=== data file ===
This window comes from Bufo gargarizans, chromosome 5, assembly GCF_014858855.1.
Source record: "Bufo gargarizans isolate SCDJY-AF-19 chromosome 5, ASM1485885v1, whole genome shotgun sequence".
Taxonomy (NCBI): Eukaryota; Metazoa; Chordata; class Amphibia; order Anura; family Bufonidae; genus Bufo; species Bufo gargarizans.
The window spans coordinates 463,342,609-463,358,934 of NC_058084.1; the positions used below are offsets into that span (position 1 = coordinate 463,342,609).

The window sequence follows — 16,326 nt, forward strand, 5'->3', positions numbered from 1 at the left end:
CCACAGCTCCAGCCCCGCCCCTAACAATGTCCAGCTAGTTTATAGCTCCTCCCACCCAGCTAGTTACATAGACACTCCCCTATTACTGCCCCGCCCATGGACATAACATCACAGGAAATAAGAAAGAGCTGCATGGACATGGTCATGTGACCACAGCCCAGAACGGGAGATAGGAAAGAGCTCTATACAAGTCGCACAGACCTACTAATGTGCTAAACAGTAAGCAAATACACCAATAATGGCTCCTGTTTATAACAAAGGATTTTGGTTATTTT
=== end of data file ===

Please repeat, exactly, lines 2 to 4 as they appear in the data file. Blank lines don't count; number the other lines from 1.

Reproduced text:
Source record: "Bufo gargarizans isolate SCDJY-AF-19 chromosome 5, ASM1485885v1, whole genome shotgun sequence".
Taxonomy (NCBI): Eukaryota; Metazoa; Chordata; class Amphibia; order Anura; family Bufonidae; genus Bufo; species Bufo gargarizans.
The window spans coordinates 463,342,609-463,358,934 of NC_058084.1; the positions used below are offsets into that span (position 1 = coordinate 463,342,609).